Nov. 14, 2002: Philippines officials arrest suspected member of Abu Sayyaf whom they believe responsible for bombings in Zamboanga City in the southern Philippines.
Nov. 20, 2002: U.S. Trade Representative Robert B. Zoellick announces the U.S. and Singapore have nearly completed negotiations for a free trade agreement.
Nov. 21, 2002: The U.S. and the Philippine sign the Mutual Logistics Support Agreement, a five-year military logistics agreement in Manila.
Nov. 23, 2002: President Bush pledges to work with the U.S. Congress for an additional $10 million in Foreign Military Financing (FMF) of U.S. Department of Defense goods and services to the Philippines.
Nov. 26, 2002: Malaysian authorities arrest four suspected members of Islamic militant group Jemaah Islamiyah.
Nov. 27, 2002: Former pro-Jakarta militia leader Eurico Guterres is found guilty of crimes against humanity during a 1999 massacre in East Timor and is sentenced to 10 years in prison for an attack on the home of a pro-independence campaigner in which 12 people were killed.
Nov. 28, 2002: Bishop Carlos Ximenes Belo of East Timor, a Nobel peace laureate, announces his resignation.
Nov. 28, 2002: Canada, Australia, and the European Union (EU) close diplomatic missions in the Philippines indefinitely after receiving information about imminent attacks.
Nov. 29, 2002: Indonesia’s human rights court acquits four former security officers (including Lt. Col. Endar Priyanto, former army commander for the East Timor capital Dili) of crimes against humanity in East Timor.
Dec. 1, 2002: Australian PM John Howard states in interview that Australia would be prepared to launch a preemptive strike on another country as a measure of last resort to fight terrorism.
Dec. 3, 2002: Japan, the U.S., EU, and the World Bank host Aceh reconstruction conference in Tokyo.
Dec. 4, 2002: East Timor declares a state of emergency after a massive student riot in which approximately five people were killed and the prime minister’s house was destroyed in a fire.
Dec. 4, 2002: PM Mahathir and Indonesian military chief Gen. Endriartono Sutarto separately warn that any preemptive strike by Australian forces against terrorists on their soil would be perceived as an act of war.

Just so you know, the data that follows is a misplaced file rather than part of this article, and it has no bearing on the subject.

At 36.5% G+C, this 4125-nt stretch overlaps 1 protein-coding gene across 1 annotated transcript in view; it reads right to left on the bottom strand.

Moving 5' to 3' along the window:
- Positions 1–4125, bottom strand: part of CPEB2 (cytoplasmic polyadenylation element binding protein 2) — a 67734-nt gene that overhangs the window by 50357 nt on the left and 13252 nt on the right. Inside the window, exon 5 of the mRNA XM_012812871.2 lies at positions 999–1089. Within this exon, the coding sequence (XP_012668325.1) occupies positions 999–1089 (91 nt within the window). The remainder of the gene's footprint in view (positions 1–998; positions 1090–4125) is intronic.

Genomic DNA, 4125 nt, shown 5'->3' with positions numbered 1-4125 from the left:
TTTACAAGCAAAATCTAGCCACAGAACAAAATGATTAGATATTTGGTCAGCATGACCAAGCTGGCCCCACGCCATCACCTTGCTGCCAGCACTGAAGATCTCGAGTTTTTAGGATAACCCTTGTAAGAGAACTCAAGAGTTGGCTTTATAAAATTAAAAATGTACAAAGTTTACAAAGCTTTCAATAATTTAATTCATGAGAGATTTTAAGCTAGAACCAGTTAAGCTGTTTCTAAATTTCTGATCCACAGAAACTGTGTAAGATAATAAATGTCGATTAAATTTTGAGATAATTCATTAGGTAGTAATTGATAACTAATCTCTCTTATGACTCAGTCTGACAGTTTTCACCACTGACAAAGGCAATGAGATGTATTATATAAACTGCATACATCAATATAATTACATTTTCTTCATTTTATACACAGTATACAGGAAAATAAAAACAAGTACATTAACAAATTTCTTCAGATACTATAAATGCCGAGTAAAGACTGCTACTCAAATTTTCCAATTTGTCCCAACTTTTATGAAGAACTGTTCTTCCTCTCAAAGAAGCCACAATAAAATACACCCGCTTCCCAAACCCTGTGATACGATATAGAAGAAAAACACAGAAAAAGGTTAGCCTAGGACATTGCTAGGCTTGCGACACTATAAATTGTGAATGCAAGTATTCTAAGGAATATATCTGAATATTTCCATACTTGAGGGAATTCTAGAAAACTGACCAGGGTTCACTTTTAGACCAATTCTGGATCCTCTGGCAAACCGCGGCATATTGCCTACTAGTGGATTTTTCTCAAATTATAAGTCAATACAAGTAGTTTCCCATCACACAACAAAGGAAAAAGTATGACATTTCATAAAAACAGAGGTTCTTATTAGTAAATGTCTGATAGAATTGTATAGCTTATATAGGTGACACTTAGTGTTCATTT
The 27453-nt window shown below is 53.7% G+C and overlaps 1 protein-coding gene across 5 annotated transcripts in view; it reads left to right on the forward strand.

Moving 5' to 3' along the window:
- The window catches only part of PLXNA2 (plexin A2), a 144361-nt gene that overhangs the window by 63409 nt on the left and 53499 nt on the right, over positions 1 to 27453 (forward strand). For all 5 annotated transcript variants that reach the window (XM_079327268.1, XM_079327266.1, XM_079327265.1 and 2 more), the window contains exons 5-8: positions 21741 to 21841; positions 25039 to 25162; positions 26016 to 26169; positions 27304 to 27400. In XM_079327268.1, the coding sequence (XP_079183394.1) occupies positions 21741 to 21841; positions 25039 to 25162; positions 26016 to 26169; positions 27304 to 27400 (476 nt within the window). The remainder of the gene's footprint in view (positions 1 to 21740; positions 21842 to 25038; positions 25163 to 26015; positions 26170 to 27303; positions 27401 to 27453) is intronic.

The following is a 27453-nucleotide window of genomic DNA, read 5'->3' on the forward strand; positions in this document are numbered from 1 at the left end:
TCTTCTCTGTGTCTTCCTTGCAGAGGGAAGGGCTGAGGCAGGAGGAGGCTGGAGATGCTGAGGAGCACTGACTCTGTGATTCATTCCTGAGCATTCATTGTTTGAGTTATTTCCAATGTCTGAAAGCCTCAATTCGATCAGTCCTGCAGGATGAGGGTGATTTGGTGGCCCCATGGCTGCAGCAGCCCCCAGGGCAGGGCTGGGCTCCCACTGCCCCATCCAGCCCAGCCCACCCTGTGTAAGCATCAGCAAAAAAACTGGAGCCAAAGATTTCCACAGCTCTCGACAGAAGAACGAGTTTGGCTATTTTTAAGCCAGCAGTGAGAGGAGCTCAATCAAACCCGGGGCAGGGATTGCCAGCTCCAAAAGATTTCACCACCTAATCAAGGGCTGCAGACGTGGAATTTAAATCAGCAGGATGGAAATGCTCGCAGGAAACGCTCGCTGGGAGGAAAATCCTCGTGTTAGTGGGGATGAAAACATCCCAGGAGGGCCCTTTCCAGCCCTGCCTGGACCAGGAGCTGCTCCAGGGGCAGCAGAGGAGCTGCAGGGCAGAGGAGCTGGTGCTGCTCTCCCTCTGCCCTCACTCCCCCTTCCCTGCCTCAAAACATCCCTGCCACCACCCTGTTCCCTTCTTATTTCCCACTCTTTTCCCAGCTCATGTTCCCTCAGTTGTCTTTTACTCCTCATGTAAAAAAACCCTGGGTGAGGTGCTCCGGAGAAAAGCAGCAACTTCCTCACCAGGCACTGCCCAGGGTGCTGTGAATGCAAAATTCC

Dec. 5, 2002: Ne Win, the former military dictator of Burma, dies while under house arrest in Rangoon at the age of 91.
Dec. 9, 2002: Retired U.S. Pacific Command Chief Admiral Dennis Blair suggests that ASEAN and ASEAN Regional Forum should “move from summits to secretariats, from talk to permanent and competent staffs,” at an Asia-Pacific security conference in Singapore.
Dec. 17-18, 2002: Burma’s military ruler, Gen. Than Shwe, visits Bangladeshi Prime Minister Khaleda Zia, in Dhaka, Bangladesh. The two agree to consider establishing direct road links.
Dec. 20, 2002: The Canadian government announces it will reopen on Dec. 30 its embassy in the Philippines that has been closed since November.
Dec. 23, 2002: A Cambodian court convicts and sentences former Khmer Rouge commander Sam Bith to life in prison for the July 1994 abduction and murder of three tourists.
Dec. 24, 2002: Myanmar’s Supreme Court upholds the Sept. 2002 death sentences against relatives of the late former dictator Ne Win (his son-in-law, Aye Zaw Win, and three grandsons: Aye Ne Win, Kyaw Ne Win and Zwe Ne Win ) for treason and attempting to overthrow the government.
Dec. 24, 2002: A bomb explodes in Cotabato, Philippines outside the home of the mayor of a small town, killing him and 12 other people.
Dec. 24, 2002: The Cambodian government announces a delegation will be sent to New York in January 2003 to restart negotiations to establish an international tribunal to investigate the Khmer Rouge regime’s crimes against humanity during the late 1970s.
Dec. 30, 2002: Philippines President Gloria Macapagal-Arroyo announces her decision not to contest the 2004 presidential election.